Long-running theater camp urges youth to reach for stars

Staff Writer

 Theater campers appear triumphant in a production of “Newsies.” Theater campers appear triumphant in a production of “Newsies.” EDISON — As a child, when all the other kids were playing Little League, Michael Taubenslag was performing in theater productions with his family.

His father, Elliot Taubenslag, was the first professional children’s theater director in New York City and the founder of Taubenslag Productions, according to Michael. The company began its residence at the Jan Hus Theater in New York City in 1964.

For his efforts, Elliot Taubenslag was awarded the Dorothy Mullen Arts and Humanities Award for Best Children’s Program in the U.S.

“It was a family business,” the younger Taubenslag said. “Instead of putting us with babysitters, he put his kids in the shows. So when we did ‘Peter Pan’ in New York, my father was Captain Hook, my sister was Wendy, my brother was John, and I was little Michael.”

 Young thespians perform a dance number during the Theater Camp’s production of “Annie.” Young thespians perform a dance number during the Theater Camp’s production of “Annie.” It was inevitable that Taubenslag would learn a lot from his father. So when his father had a heart attack two weeks before his theater camp was set to start one year, Taubenslag stepped in to keep the program going.

“I was just doing what Dad did,” Taubenslag said.

The elder Taubenslag is currently retired, but his son continues to walk in his theatrical footsteps at Theater Camp at Middlesex County College. The camp kicked off its 25th year under Michael Taubenslag’s direction this past Monday.

Campers learn original musical comedies written by the Taubenslags, many of which are based on familiar stories such as “Peter Pan,” “Pinocchio” and “Willy Wonka.” A different show is featured on a weekly basis.

They use a simple formula to keep children coming back: Never talk down to the children, always keep a fast pace and visually stimulate their imaginations.

“I use theater arts to build self-esteem, and I get more out of it that way,” Taubenslag said. “We don’t work with scripts. I tell them what to say, and it’s their job to memorize the lines. If they forget their line, it’s okay to make up a new one.”

The camp’s motto is ‘When you try your best, you can do anything.’”

Taubenslag brings the theater arts program to national colleges and schools in the tri-state area throughout the year, but he doesn’t get to know his students as well as he does during the eight-week summer program at Middlesex County College.

“It’s really nice to watch them grow and become more confident,” Taubenslag said. “They know they are there to succeed — to better themselves, to break out of their shells, to overcome their shyness and fear of getting up in front of an audience. No child is ever left behind. The children realize when they do try their best, they really can accomplish anything.”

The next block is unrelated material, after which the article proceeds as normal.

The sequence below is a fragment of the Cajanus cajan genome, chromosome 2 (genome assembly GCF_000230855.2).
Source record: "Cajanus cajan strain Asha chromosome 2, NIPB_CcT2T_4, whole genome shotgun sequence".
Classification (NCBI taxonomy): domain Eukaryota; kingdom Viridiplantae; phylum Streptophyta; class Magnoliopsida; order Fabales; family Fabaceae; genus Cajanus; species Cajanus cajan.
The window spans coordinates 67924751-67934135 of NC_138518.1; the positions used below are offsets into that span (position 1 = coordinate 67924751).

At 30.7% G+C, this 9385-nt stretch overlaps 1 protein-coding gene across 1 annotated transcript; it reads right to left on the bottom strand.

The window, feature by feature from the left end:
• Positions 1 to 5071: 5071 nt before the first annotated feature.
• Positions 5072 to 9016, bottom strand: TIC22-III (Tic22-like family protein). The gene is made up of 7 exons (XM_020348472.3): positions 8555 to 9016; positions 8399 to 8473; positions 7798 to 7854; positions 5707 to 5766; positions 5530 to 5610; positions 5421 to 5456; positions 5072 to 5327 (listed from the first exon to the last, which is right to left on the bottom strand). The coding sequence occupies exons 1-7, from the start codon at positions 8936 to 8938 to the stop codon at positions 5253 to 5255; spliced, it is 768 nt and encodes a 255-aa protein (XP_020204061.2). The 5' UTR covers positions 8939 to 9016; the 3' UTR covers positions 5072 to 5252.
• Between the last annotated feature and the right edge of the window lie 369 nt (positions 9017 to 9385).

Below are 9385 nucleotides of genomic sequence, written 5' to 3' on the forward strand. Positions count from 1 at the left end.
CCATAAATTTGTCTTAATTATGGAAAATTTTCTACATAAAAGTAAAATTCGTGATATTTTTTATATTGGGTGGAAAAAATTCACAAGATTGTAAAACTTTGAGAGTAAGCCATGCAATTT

This year’s program, which started on June 23, runs eight weeks, divided into two three-week sessions and one two-week session. Children are welcome to start at any point in the program.

“Our prices are very fair,” Michael said. “We’re only $1,795 for the whole summer — for all eight weeks, full day — and that includes a trip to see a Broadway show. Last year, we went to ‘Matilda’; this year, we are going to see ‘Phantom of the Opera.’ ”

Every week, the children produce an elaborate musical production on the main stage of the Middlesex County College Performing Arts Center. They rehearse 9 a.m. to noon Monday through Thursday, and present two one-hour shows to parents and the public on Friday mornings. All children get a part in the show.

“When the curtain opens, we can have 120 children onstage,”

Taubenslag said.

They also have colorful scenery and costumes, along with special effects, some of which are created by the campers.

Afternoons are filled with a variety of activities, including swimming, scavenger hunts, charades, singing, relay races, indoor and outdoor games, theatrical workshops and more.

Many campers return annually, and teen programs are also offered at the camp.

Jackie Nuzzo, a professional actress living in New York City, began attending the theater camp when she was 6 years old, and continued until she was old enough to become a counselor in 2006.

“The 11 summers I spent at Theater Camp are still to this day some of my fondest childhood memories,” Nuzzo said. “As I watched my campers discover the joy of performing, forge relationships, and begin to grow and find themselves, I realized that that is precisely what my 11 summers had done for me.

“I credit my passion for theater to Michael Taubenslag and the wonderful program that the Taubenslag family has been offering the community for decades. I can safely say that my summers at the Theater Camp instilled in me a love for theater and performing that I will never be without.”